There is something profound about the absurdity of taxpayers subsidizing expensive recreational activities. While some people may balk at funding welfare, education, even clean air and safe food initiatives, Ventura officials seem to have a particular indifference to costs covered by taxpayers by continuing to write off expenses when it comes to the two city-owned golf courses. Now, due to debt service payments on earlier renovations, the city is paying roughly around $500,000 annually for these golf courses. With interest in the sport floundering compared to a decade ago, the city seems destined to cover the costs just to keep these courses open.
As reported in our feature this week, “Money pits, The risky game of sustaining municipal golf courses,” as well as featured national news articles on golf over the last several years, it has become clear that interest in the game of golf has declined considerably. For Ventura, it’s especially concerning after sinking $17 million into both golf courses in the mid-2000s and debt service payments that are set to balloon to $2 million annually by 2025. But getting clarity on the issue of what Ventura taxpayers are on the hook for is rather confusing. City officials created a report, a “Golf Course System Evaluation,” which was presented to the City Council on June 5 that seemed to reveal a sudden influx of cash flow, despite downward trends:
“Annual debt service, following debt refinancing, is scheduled at about $480,000 per year for the FY2018-FY2025 period, increasing to about $2 million thereafter, with the debt scheduled to be fully amortized by 2038.” — Page 16
“… the annual subsidy is projected to decrease from $548,000 to an average of about $200,000-$300,000 per year over the next five years. There is no immediate way to significantly reduce further, or eliminate, the subsidy.” — Page 23, referring to the $548,000 the city paid for fiscal year 2015-2016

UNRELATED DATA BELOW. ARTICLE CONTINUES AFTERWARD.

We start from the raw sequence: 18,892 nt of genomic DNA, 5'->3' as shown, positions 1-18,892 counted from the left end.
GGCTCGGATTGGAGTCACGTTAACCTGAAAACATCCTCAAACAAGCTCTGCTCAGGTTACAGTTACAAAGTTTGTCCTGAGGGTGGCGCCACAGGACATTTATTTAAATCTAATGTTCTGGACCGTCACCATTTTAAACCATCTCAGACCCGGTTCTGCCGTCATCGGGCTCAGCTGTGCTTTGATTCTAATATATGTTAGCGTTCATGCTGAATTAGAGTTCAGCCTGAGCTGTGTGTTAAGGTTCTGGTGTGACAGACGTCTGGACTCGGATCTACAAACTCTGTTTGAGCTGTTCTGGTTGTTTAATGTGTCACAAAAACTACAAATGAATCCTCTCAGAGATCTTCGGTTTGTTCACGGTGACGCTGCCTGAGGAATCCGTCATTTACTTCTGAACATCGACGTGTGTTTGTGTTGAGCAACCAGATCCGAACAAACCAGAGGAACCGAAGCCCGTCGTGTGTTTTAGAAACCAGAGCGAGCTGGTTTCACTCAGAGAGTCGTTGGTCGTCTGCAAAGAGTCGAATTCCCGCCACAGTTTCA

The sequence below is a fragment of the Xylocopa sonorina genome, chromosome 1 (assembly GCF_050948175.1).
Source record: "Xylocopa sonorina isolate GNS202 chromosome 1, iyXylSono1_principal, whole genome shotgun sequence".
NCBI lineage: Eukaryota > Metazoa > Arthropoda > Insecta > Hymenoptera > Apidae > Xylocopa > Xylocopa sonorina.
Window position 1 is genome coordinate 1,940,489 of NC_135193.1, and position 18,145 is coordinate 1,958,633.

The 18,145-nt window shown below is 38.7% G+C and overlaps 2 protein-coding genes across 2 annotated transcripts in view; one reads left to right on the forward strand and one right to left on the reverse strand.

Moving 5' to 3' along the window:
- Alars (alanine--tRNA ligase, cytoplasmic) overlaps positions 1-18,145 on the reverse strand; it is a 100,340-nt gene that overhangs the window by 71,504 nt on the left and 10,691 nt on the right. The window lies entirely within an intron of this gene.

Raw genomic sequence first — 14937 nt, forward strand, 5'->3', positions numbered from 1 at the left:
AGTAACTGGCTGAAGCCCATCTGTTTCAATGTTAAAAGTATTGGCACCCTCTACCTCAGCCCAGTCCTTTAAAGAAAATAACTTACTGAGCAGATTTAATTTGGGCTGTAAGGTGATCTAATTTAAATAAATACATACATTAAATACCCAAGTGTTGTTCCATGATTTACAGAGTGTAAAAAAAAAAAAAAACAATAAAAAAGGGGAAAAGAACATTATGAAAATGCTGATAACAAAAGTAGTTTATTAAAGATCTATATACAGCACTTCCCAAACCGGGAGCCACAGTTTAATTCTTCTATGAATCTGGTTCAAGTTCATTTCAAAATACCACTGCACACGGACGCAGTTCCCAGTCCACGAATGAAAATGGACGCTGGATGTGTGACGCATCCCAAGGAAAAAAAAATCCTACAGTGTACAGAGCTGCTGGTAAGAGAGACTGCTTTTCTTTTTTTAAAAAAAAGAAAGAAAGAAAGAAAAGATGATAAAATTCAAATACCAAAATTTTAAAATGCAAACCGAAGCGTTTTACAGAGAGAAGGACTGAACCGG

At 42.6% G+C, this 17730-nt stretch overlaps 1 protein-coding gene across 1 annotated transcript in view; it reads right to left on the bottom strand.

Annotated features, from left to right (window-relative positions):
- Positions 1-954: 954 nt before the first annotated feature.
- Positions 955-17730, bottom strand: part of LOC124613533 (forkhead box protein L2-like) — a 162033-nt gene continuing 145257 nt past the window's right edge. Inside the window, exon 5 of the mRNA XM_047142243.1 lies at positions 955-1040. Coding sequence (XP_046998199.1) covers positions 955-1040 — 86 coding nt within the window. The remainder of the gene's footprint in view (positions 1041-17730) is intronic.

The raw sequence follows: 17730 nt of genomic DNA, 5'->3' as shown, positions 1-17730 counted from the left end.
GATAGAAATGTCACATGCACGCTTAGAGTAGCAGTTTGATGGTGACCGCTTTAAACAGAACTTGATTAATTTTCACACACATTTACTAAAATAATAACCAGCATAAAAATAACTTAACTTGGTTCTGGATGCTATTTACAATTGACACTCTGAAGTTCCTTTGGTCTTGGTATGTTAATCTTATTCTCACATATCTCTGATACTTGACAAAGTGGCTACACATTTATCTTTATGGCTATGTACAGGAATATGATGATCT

Understanding exactly what the city will have to pay to keep the courses open is unclear. But as annual revenue and golf round numbers show a declining trend, we are left wondering if Ventura officials will just continue to “kick the can down the road” and pass the responsibility off to future leaders. While it was discussed that one of the courses may be turned into a water treatment facility, there didn’t seem to be any sense of urgency. But we think there should be.
The city of Oxnard still sees revenue from its River Ridge Golf Club though the rounds and revenue in the last couple of years have not kept up with city projections. Given that, it seems inevitable that Oxnard will be subsidizing it to keep it open in the near future. Ventura County-owned golf courses, however, are faring better, according to Greg Berman, General Services Agency deputy director — that is, for taxpayers. While the county did subsidize between $225,000 and $250,000 on renovations for one of its courses, declining participation in rounds and revenue fall on the lessees who manage the golf courses and do not rely on public funds. Further, when the county was on the hook for renovations, county officials ensured that such costs would not fall back on the county in the future with newly signed contracts.
As we wait to see what Ventura officials will do to veer its golf courses from an even worse burden on taxpayers, we encourage city residents to speak up about keeping one or even both open at their expense. Further, in Oxnard, we can only hope that elected officials and city executives see the writing on the wall and look for ways to avoid placing this recreational amenity on city residents who are already encumbered with higher costs (wastewater rates come to mind) to maintain their quality of life. As for the county, it seems as though proper planning procedures are in place to avoid exponential costs on the taxpayer and the private firms invested in running these courses need to be prepared for an uncertain future. While we understand these golf courses serve as a respite to area residents and also employ any number of locals, serious consideration and action as necessary is a must when it comes to simply making all pay for the simple enjoyment of hitting a few rounds by a mere fraction of local residents.
On another note, we can’t help but wonder if there might be a better use of these massive property-consuming courses, such as affordable housing. Time to think about rezoning, perhaps?